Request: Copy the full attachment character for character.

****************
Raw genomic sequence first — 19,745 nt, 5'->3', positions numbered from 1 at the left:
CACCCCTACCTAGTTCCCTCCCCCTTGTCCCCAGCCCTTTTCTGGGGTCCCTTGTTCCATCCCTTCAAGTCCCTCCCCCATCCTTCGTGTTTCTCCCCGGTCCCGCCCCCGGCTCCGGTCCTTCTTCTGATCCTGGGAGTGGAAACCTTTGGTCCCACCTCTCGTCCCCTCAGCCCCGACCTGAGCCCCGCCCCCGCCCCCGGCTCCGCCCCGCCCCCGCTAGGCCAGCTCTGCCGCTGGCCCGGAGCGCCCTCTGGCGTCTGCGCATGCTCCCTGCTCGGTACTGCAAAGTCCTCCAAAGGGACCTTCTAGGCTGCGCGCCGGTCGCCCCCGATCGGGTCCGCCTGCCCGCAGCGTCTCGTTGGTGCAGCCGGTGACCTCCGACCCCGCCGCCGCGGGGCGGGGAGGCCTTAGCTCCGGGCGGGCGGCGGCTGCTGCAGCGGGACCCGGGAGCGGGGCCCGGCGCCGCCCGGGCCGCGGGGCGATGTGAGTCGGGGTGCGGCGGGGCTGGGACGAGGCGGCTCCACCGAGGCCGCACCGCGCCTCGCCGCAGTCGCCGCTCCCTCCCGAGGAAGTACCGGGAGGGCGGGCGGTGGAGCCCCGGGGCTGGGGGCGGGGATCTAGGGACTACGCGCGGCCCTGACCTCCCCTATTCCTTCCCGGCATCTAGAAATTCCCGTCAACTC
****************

Raw genomic sequence first — 19,745 nt, 5'->3', positions numbered from 1 at the left:
CACCCCTACCTAGTTCCCTCCCCCTTGTCCCCAGCCCTTTTCTGGGGTCCCTTGTTCCATCCCTTCAAGTCCCTCCCCCATCCTTCGTGTTTCTCCCCGGTCCCGCCCCCGGCTCCGGTCCTTCTTCTGATCCTGGGAGTGGAAACCTTTGGTCCCACCTCTCGTCCCCTCAGCCCCGACCTGAGCCCCGCCCCCGCCCCCGGCTCCGCCCCGCCCCCGCTAGGCCAGCTCTGCCGCTGGCCCGGAGCGCCCTCTGGCGTCTGCGCATGCTCCCTGCTCGGTACTGCAAAGTCCTCCAAAGGGACCTTCTAGGCTGCGCGCCGGTCGCCCCCGATCGGGTCCGCCTGCCCGCAGCGTCTCGTTGGTGCAGCCGGTGACCTCCGACCCCGCCGCCGCGGGGCGGGGAGGCCTTAGCTCCGGGCGGGCGGCGGCTGCTGCAGCGGGACCCGGGAGCGGGGCCCGGCGCCGCCCGGGCCGCGGGGCGATGTGAGTCGGGGTGCGGCGGGGCTGGGACGAGGCGGCTCCACCGAGGCCGCACCGCGCCTCGCCGCAGTCGCCGCTCCCTCCCGAGGAAGTACCGGGAGGGCGGGCGGTGGAGCCCCGGGGCTGGGGGCGGGGATCTAGGGACTACGCGCGGCCCTGACCTCCCCTATTCCTTCCCGGCATCTAGAAATTCCCGTCAACTC